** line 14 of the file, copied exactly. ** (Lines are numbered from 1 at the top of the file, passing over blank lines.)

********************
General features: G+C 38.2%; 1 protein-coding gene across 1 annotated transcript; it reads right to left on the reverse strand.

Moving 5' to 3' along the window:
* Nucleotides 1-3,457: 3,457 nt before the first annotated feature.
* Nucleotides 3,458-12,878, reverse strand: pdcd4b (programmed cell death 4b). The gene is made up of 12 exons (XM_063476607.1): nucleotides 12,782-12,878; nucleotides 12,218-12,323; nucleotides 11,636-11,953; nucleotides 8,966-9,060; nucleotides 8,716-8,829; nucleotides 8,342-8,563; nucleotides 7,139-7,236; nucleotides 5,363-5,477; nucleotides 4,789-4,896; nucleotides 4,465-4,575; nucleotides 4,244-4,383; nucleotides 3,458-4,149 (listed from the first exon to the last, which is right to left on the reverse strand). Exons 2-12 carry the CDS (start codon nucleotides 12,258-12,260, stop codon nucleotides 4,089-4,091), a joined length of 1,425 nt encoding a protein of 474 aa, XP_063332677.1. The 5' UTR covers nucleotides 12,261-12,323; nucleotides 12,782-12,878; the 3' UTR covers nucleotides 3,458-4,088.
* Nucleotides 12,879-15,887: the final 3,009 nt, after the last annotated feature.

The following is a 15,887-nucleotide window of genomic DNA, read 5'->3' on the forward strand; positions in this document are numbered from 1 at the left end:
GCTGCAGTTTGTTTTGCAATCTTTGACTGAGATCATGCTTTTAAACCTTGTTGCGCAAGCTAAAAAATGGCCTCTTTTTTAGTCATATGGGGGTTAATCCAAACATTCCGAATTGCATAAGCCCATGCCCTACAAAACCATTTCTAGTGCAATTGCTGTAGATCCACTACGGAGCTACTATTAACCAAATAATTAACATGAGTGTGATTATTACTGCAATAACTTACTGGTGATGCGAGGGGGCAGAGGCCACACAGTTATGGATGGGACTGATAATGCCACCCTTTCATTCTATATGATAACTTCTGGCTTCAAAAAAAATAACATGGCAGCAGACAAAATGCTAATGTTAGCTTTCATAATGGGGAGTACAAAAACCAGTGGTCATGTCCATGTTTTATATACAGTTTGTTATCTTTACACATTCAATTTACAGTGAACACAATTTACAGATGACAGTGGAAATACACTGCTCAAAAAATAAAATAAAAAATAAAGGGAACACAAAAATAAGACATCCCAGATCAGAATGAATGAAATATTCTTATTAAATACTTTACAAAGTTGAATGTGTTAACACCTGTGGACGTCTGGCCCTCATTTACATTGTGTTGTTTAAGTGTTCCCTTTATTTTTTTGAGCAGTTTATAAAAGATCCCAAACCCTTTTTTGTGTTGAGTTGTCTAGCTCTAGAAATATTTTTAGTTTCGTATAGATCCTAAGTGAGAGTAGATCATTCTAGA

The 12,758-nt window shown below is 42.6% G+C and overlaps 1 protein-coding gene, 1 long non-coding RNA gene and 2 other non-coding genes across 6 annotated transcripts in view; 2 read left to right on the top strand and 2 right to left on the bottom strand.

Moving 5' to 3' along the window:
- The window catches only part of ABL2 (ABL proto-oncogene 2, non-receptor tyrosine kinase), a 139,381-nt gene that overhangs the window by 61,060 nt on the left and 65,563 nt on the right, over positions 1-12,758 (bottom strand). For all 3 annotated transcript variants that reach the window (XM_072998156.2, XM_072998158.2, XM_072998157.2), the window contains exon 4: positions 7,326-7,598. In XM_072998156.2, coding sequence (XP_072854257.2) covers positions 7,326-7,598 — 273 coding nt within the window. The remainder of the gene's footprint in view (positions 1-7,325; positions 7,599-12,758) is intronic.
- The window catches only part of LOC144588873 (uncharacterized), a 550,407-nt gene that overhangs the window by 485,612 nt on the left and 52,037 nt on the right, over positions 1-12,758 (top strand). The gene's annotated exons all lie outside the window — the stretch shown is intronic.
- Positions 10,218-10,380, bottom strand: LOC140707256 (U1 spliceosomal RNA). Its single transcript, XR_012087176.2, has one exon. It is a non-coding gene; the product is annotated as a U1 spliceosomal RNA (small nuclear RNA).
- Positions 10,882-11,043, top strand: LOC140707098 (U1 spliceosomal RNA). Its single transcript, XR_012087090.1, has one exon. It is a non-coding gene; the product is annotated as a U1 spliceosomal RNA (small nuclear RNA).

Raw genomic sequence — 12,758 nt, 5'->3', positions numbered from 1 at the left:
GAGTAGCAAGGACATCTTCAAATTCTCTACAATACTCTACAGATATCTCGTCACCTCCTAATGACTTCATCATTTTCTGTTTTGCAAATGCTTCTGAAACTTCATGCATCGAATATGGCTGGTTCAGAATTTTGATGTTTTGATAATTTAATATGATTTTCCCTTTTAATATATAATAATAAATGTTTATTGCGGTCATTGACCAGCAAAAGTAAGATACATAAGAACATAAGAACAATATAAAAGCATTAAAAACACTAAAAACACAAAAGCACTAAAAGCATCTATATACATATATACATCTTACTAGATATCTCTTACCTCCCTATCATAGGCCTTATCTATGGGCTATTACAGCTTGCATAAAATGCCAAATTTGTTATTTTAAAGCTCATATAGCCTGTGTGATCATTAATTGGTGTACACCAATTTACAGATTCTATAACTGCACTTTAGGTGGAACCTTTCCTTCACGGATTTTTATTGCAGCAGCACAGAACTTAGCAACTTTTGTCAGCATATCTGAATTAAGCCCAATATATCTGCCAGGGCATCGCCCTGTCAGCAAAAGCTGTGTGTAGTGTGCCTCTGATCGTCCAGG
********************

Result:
Raw genomic sequence — 12,758 nt, 5'->3', positions numbered from 1 at the left: